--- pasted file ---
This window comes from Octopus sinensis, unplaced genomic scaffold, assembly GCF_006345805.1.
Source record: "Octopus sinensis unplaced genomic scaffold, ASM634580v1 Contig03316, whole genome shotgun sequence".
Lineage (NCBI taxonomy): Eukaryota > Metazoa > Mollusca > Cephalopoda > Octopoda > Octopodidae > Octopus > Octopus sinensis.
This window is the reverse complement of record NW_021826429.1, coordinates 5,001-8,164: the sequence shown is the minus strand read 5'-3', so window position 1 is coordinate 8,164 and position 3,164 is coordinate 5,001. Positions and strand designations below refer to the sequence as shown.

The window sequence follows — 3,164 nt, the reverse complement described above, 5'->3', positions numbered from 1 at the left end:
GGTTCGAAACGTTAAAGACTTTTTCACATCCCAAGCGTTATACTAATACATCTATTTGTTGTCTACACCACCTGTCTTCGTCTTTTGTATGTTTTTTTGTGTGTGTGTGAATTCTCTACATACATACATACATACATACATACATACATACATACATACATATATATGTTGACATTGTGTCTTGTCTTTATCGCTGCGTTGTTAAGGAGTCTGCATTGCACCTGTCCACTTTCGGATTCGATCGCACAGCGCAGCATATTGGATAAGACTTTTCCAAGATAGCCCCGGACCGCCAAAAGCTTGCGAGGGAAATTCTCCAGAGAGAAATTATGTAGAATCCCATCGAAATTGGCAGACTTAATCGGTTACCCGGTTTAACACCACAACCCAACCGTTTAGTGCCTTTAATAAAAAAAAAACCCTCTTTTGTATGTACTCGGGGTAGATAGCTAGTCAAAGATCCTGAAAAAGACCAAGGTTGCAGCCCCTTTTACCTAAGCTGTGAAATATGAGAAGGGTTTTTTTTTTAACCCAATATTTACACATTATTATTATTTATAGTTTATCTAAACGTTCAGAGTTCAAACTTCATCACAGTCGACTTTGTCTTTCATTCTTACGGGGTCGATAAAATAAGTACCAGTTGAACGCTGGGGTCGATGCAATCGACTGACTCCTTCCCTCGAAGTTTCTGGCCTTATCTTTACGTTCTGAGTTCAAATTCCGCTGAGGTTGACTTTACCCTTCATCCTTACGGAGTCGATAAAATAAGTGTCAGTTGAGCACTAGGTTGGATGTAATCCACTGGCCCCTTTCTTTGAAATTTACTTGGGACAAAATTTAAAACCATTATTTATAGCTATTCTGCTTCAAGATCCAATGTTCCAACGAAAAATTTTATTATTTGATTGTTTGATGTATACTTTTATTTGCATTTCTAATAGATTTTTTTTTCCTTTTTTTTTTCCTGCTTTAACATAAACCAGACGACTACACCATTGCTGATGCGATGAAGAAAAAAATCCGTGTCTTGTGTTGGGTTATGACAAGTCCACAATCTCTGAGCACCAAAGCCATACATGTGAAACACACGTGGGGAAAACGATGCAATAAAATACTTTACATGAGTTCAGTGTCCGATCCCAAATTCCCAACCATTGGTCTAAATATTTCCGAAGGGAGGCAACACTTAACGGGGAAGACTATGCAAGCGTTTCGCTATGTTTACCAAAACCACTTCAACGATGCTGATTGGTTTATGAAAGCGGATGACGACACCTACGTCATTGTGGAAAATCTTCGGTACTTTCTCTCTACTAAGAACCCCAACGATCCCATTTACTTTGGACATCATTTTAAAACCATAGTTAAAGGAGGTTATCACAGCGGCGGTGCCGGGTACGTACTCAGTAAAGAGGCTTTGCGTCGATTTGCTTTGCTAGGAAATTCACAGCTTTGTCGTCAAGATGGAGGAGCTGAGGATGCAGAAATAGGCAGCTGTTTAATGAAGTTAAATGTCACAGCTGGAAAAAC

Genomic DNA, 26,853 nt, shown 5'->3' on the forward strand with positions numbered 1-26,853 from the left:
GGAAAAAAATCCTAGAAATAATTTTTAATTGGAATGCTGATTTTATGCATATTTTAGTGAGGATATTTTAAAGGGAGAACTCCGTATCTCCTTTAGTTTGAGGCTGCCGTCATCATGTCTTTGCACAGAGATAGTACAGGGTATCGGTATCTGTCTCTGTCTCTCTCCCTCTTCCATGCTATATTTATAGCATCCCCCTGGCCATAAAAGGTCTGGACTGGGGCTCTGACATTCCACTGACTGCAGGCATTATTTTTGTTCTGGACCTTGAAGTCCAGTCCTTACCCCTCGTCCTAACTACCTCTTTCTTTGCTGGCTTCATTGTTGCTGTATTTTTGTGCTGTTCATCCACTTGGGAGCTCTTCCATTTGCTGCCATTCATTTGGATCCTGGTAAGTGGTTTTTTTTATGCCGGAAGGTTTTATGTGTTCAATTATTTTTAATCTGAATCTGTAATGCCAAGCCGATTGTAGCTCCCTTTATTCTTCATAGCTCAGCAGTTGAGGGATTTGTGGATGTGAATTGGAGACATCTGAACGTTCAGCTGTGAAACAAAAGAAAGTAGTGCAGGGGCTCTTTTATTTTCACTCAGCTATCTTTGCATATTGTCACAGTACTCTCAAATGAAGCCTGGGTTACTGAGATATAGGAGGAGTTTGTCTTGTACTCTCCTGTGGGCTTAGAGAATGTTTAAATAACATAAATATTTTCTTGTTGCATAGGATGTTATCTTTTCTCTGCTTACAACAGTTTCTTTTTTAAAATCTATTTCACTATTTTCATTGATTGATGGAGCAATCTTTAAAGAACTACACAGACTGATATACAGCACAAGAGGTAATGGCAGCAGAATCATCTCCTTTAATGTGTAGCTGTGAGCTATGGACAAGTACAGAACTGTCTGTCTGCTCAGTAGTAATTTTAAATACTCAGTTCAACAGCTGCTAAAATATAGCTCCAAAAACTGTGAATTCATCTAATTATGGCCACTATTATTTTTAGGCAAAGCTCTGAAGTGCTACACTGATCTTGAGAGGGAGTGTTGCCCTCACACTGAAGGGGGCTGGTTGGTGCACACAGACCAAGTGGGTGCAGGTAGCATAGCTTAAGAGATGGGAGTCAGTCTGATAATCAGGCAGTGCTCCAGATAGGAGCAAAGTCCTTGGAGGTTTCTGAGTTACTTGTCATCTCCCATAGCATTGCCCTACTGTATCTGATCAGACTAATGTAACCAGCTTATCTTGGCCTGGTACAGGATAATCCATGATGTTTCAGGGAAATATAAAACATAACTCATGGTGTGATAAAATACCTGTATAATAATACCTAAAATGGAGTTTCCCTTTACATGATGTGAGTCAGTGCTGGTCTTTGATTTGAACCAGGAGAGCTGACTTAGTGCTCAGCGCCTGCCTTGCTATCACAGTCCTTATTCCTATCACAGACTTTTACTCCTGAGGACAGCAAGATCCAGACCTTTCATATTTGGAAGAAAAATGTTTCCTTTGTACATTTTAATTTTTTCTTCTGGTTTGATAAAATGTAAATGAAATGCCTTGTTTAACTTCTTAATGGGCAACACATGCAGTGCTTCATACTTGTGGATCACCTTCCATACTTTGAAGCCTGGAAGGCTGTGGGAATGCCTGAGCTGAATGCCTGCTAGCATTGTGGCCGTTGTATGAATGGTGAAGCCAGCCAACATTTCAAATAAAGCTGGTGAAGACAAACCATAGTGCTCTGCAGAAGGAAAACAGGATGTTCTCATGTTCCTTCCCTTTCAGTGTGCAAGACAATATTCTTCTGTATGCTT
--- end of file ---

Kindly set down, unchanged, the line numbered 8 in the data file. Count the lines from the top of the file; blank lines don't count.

GGAAAAAAATCCTAGAAATAATTTTTAATTGGAATGCTGATTTTATGCATATTTTAGTGAGGATATTTTAAAGGGAGAACTCCGTATCTCCTTTAGTTTGAGGCTGCCGTCATCATGTCTTTGCACAGAGATAGTACAGGGTATCGGTATCTGTCTCTGTCTCTCTCCCTCTTCCATGCTATATTTATAGCATCCCCCTGGCCATAAAAGGTCTGGACTGGGGCTCTGACATTCCACTGACTGCAGGCATTATTTTTGTTCTGGACCTTGAAGTCCAGTCCTTACCCCTCGTCCTAACTACCTCTTTCTTTGCTGGCTTCATTGTTGCTGTATTTTTGTGCTGTTCATCCACTTGGGAGCTCTTCCATTTGCTGCCATTCATTTGGATCCTGGTAAGTGGTTTTTTTTATGCCGGAAGGTTTTATGTGTTCAATTATTTTTAATCTGAATCTGTAATGCCAAGCCGATTGTAGCTCCCTTTATTCTTCATAGCTCAGCAGTTGAGGGATTTGTGGATGTGAATTGGAGACATCTGAACGTTCAGCTGTGAAACAAAAGAAAGTAGTGCAGGGGCTCTTTTATTTTCACTCAGCTATCTTTGCATATTGTCACAGTACTCTCAAATGAAGCCTGGGTTACTGAGATATAGGAGGAGTTTGTCTTGTACTCTCCTGTGGGCTTAGAGAATGTTTAAATAACATAAATATTTTCTTGTTGCATAGGATGTTATCTTTTCTCTGCTTACAACAGTTTCTTTTTTAAAATCTATTTCACTATTTTCATTGATTGATGGAGCAATCTTTAAAGAACTACACAGACTGATATACAGCACAAGAGGTAATGGCAGCAGAATCATCTCCTTTAATGTGTAGCTGTGAGCTATGGACAAGTACAGAACTGTCTGTCTGCTCAGTAGTAATTTTAAATACTCAGTTCAACAGCTGCTAAAATATAGCTCCAAAAACTGTGAATTCATCTAATTATGGCCACTATTATTTTTAGGCAAAGCTCTGAAGTGCTACACTGATCTTGAGAGGGAGTGTTGCCCTCACACTGAAGGGGGCTGGTTGGTGCACACAGACCAAGTGGGTGCAGGTAGCATAGCTTAAGAGATGGGAGTCAGTCTGATAATCAGGCAGTGCTCCAGATAGGAGCAAAGTCCTTGGAGGTTTCTGAGTTACTTGTCATCTCCCATAGCATTGCCCTACTGTATCTGATCAGACTAATGTAACCAGCTTATCTTGGCCTGGTACAGGATAATCCATGATGTTTCAGGGAAATATAAAACATAACTCATGGTGTGATAAAATACCTGTATAATAATACCTAAAATGGAGTTTCCCTTTACATGATGTGAGTCAGTGCTGGTCTTTGATTTGAACCAGGAGAGCTGACTTAGTGCTCAGCGCCTGCCTTGCTATCACAGTCCTTATTCCTATCACAGACTTTTACTCCTGAGGACAGCAAGATCCAGACCTTTCATATTTGGAAGAAAAATGTTTCCTTTGTACATTTTAATTTTTTCTTCTGGTTTGATAAAATGTAAATGAAATGCCTTGTTTAACTTCTTAATGGGCAACACATGCAGTGCTTCATACTTGTGGATCACCTTCCATACTTTGAAGCCTGGAAGGCTGTGGGAATGCCTGAGCTGAATGCCTGCTAGCATTGTGGCCGTTGTATGAATGGTGAAGCCAGCCAACATTTCAAATAAAGCTGGTGAAGACAAACCATAGTGCTCTGCAGAAGGAAAACAGGATGTTCTCATGTTCCTTCCCTTTCAGTGTGCAAGACAATATTCTTCTGTATGCTT